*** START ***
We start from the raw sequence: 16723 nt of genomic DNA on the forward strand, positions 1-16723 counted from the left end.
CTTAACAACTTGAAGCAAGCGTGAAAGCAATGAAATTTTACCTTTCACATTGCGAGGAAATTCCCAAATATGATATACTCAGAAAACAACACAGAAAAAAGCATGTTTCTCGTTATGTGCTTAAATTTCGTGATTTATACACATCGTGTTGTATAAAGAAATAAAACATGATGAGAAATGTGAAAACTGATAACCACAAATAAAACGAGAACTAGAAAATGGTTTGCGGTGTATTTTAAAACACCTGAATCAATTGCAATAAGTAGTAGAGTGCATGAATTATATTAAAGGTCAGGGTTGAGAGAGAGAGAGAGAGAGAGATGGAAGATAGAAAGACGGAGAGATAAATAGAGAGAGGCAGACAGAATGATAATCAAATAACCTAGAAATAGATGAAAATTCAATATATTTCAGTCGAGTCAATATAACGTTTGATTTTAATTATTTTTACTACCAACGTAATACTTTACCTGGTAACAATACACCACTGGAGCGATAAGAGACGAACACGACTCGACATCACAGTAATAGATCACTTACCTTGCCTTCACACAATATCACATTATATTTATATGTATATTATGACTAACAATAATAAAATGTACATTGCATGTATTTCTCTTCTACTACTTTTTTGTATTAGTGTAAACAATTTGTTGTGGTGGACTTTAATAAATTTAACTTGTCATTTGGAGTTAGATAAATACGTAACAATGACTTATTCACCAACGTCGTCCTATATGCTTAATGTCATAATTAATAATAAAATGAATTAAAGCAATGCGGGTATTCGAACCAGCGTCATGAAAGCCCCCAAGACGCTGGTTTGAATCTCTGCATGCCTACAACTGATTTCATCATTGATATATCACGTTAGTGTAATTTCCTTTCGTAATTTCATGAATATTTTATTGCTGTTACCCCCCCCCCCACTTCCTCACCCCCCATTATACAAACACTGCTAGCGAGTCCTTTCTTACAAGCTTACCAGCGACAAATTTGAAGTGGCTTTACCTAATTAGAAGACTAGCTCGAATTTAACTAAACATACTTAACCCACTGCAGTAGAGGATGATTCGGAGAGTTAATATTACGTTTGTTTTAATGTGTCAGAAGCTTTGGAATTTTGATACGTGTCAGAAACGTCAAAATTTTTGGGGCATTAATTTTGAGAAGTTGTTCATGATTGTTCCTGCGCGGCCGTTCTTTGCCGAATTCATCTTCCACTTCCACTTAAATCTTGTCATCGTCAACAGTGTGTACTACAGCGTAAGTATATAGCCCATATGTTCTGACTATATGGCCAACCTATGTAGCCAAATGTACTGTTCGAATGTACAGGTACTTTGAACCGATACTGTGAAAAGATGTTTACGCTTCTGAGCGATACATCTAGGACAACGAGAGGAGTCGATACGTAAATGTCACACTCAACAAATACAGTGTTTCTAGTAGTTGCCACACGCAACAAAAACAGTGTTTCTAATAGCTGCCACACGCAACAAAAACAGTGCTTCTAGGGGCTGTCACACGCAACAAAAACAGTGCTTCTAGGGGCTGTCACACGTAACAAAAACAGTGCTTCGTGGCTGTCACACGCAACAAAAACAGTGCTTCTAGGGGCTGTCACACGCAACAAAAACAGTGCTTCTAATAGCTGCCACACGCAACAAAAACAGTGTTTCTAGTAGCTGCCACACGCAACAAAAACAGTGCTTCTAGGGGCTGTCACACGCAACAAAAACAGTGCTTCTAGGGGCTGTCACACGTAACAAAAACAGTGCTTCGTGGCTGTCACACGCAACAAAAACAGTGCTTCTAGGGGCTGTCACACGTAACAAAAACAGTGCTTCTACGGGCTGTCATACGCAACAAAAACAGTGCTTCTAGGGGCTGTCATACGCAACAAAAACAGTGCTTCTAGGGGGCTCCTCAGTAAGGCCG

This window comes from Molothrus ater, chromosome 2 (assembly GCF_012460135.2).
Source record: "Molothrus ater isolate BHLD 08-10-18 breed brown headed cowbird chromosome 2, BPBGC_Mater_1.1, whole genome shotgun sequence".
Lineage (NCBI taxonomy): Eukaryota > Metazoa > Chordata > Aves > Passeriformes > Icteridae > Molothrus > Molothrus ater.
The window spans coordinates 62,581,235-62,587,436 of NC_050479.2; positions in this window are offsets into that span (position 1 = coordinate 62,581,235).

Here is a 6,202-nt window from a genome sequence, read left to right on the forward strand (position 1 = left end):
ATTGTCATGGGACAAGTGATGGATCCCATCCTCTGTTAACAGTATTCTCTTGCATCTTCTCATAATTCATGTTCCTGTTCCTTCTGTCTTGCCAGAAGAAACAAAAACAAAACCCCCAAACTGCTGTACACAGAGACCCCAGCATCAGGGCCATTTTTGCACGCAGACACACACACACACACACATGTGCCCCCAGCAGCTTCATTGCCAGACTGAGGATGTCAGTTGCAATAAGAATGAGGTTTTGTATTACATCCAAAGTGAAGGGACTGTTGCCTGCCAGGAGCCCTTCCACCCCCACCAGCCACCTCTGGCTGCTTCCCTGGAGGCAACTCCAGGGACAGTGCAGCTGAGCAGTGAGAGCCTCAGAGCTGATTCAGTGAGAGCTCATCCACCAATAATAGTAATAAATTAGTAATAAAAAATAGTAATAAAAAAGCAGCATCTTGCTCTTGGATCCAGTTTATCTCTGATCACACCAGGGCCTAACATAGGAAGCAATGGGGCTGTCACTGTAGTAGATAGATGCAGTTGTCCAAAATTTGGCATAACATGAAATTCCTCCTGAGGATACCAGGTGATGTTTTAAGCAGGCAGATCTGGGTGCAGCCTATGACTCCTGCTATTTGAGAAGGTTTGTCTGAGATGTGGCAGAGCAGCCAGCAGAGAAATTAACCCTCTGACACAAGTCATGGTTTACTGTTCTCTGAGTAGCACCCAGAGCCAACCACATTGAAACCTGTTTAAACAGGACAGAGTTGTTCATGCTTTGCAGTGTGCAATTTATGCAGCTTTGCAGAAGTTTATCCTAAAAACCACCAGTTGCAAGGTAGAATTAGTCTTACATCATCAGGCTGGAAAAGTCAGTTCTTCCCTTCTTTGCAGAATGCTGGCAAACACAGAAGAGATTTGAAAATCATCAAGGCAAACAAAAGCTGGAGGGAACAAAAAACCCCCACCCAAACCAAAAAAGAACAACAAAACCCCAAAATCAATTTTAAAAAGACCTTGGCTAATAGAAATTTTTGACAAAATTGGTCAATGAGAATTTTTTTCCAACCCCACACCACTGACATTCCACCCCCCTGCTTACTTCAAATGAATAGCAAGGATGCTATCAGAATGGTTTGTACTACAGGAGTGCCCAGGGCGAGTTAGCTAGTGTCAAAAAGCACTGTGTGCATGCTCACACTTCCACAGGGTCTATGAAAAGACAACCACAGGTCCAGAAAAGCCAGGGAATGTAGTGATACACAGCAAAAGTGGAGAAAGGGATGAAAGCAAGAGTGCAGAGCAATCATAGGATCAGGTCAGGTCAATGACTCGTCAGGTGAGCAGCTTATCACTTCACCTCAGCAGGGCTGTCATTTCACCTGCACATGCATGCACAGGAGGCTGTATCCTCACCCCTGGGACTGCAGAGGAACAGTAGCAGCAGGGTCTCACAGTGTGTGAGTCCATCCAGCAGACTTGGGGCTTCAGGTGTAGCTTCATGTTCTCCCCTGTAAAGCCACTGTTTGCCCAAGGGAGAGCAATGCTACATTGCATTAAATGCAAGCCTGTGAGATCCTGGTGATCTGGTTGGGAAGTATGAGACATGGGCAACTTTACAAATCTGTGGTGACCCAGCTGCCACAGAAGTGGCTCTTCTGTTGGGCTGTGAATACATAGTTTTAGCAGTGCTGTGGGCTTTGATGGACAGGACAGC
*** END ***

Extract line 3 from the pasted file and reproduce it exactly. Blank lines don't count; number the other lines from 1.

This window comes from Molothrus ater, chromosome 2 (assembly GCF_012460135.2).